Security researchers have discovered attacks from an advanced threat actor that used “a previously unseen malicious framework” called CommonMagic and a new backdoor called PowerMagic.
Both malware pieces have been used since at least September 2021 in operations that continue to this day and target organizations in the administrative, agriculture, and transportation sectors for espionage purposes.
New malicious toolkit dropped
Researchers at cybersecurity company Kaspersky say that the hackers are interested in collecting data from victims in Donetsk, Lugansk, and Crimea.
Once inside the victim network, the attackers behind the CommonMagic espionage campaign can use separate plugins to steal documents and files (DOC, DOCX, XLS, XLSX, RTF, ODT, ODS, ZIP, RAR, TXT, PDF) from USB devices.
The malware used can also take screenshots every three seconds using the Windows Graphics Device Interface (GDI) API.
The researchers believe that the initial infection vector is spear phishing or a similar method to deliver a URL pointing to a ZIP archive with a malicious LNK file.
A decoy document (PDF, XLSX, DOCX) in the archive diverted the target user from the malicious activity that started in the background when the LNK file disguised as a PDF was launched.
Kaspersky says that activating the malicious LNK would lead to infecting the system with a previously unknown PowerShell-based backdoor that the researcher named PowerMagic after a string in the malware code.
The backdoor communicates with the command and control (C2) server to receive instructions and upload the results using OneDrive and Dropbox folders.
Following the PowerMagic infection, the targets were infected with CommonMagic, a collection of malicious tools that the researchers have not seen before these attacks.
The CommonMagic framework has several modules that start as standalone executables and use named pipes to communicate.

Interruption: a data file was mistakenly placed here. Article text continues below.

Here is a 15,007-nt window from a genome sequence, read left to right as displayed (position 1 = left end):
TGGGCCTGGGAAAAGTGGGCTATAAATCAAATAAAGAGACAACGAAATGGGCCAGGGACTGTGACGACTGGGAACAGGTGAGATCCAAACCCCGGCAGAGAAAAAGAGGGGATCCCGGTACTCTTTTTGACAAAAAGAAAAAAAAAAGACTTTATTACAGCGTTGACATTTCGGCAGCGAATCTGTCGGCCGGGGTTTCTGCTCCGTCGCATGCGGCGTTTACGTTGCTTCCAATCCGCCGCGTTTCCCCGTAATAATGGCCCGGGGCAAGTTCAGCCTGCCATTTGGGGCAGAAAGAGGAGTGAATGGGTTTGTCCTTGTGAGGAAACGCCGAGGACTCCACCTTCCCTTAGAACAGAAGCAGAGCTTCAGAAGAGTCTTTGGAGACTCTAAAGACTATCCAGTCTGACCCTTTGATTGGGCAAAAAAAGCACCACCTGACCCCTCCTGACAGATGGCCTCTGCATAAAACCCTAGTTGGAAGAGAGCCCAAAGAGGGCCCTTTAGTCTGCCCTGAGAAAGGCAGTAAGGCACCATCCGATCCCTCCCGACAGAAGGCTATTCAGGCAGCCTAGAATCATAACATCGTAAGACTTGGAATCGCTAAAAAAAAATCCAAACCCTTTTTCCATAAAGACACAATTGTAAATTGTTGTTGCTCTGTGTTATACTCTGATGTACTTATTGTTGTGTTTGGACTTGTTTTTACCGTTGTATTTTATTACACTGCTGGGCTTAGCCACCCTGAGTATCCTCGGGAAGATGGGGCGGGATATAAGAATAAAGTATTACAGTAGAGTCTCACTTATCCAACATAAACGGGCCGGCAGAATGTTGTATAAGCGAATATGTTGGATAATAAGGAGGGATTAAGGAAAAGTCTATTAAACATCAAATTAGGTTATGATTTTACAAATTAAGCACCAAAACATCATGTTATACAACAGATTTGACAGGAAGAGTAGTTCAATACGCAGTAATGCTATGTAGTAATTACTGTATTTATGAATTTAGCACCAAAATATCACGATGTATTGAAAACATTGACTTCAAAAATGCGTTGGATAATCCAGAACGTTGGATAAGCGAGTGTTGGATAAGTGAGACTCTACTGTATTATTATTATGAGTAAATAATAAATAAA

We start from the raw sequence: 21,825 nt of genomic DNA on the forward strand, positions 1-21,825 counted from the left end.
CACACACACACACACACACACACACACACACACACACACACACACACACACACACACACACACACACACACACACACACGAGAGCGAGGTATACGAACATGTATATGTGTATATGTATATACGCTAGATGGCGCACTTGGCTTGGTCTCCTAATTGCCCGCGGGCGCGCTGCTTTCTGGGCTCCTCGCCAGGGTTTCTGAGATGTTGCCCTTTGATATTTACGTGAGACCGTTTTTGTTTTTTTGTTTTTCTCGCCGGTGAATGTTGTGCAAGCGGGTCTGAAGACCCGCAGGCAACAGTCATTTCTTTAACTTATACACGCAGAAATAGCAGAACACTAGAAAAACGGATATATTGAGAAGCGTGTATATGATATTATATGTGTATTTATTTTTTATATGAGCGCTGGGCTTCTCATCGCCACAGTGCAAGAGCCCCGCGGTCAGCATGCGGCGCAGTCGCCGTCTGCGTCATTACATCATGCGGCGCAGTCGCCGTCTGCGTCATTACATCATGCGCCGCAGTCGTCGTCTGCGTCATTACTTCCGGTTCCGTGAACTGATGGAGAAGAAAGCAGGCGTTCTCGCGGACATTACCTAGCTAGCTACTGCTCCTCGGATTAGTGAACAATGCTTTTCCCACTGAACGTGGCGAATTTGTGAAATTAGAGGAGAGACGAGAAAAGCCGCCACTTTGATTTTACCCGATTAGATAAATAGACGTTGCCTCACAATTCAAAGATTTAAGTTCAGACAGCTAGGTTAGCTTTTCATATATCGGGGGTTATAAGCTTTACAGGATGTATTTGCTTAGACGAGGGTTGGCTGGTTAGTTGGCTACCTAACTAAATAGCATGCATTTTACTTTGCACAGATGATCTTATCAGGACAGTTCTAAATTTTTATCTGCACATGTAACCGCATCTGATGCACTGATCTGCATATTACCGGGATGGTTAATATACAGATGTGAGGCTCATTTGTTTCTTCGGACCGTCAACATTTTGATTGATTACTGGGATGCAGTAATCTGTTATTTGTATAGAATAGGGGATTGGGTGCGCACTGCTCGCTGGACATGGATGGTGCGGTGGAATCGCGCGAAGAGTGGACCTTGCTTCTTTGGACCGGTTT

Kaspersky’s analysis revealed that the hackers created dedicated modules for various tasks, from interacting with the C2 to encrypting and decrypting traffic from the command server, stealing documents, and taking screenshots.
Exchanging data with the C2 is also done via a OneDrive folder and the files are encrypted using the RC5Simple open-source library with a customized sequence – Hwo7X8p – at the beginning of the encryption.
Hiding behind ordinary tactics
The malware or the methods seen in CommonMagic attacks are not complex or innovative. An infection chain involving malicious LNK files in ZIP archives has been observed with multiple threat actors.
Incident response firm Security Joes announced last month the discovery of a new backdoor called IceBreaker that was delivered from a malicious LNK in a ZIP archive.
A similar method was seen in a ChromeLoader campaign that relied on a malicious LNK to execute a batch script and extract the content of a ZIP container to fetch the final payload.
However, the closest to CommonMagic’s technique is a threat actor that Cisco Talos tracks as YoroTrooper, who engaged in cyberespionage activity using phishing emails delivering malicious LNK files and decoy PDF documents encased in a ZIP or RAR archive.
Despite the non-customary approach, though, CommonMagic’s method proved to be successful, Kaspersky says.
The researchers discovered an active infection in October last year but tracked a few attacks from this threat actor as old as September 2021.
Leonid Besverzhenko, security researcher at Kaspersky’s Global Research and Analysis Team, told BleepingComputer that the PowerMagic backdoor and the CommonMagic framework were used in dozens of attacks.
Although CommonMagic activity appears to have started in 2021, Besverzhenko says that the adversary intensified their efforts last year and continues to be active today.
By combining unsophisticated techniques that have been used by multiple actors and original malicious code, the hackers managed to make impossible a connection to other campaigns at this time.
A spokesperson from Kaspersky told BleepingComputer that “the limited victimology and Russian-Ukrainian conflict-themed lures suggest that the attackers likely have a specific interest in the geopolitical situation in that region.”